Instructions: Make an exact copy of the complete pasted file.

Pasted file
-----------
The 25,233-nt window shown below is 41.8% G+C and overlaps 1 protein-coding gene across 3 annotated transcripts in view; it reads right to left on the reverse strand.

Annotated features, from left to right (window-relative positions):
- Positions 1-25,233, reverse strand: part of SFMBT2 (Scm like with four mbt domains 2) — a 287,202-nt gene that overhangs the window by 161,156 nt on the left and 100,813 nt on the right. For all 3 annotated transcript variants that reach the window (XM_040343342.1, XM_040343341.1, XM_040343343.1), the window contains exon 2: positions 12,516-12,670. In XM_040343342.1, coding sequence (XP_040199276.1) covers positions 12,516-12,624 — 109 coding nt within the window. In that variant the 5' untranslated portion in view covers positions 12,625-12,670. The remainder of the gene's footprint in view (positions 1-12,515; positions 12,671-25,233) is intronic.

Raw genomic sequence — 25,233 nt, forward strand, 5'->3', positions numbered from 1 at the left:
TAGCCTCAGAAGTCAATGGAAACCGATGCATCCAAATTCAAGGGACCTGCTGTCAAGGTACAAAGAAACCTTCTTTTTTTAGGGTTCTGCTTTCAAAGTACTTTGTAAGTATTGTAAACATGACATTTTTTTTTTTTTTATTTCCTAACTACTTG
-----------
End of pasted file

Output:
The 25,233-nt window shown below is 41.8% G+C and overlaps 1 protein-coding gene across 3 annotated transcripts in view; it reads right to left on the reverse strand.

Annotated features, from left to right (window-relative positions):
- Positions 1-25,233, reverse strand: part of SFMBT2 (Scm like with four mbt domains 2) — a 287,202-nt gene that overhangs the window by 161,156 nt on the left and 100,813 nt on the right. For all 3 annotated transcript variants that reach the window (XM_040343342.1, XM_040343341.1, XM_040343343.1), the window contains exon 2: positions 12,516-12,670. In XM_040343342.1, coding sequence (XP_040199276.1) covers positions 12,516-12,624 — 109 coding nt within the window. In that variant the 5' untranslated portion in view covers positions 12,625-12,670. The remainder of the gene's footprint in view (positions 1-12,515; positions 12,671-25,233) is intronic.

Raw genomic sequence — 25,233 nt, forward strand, 5'->3', positions numbered from 1 at the left:
TAGCCTCAGAAGTCAATGGAAACCGATGCATCCAAATTCAAGGGACCTGCTGTCAAGGTACAAAGAAACCTTCTTTTTTTAGGGTTCTGCTTTCAAAGTACTTTGTAAGTATTGTAAACATGACATTTTTTTTTTTTTTATTTCCTAACTACTTG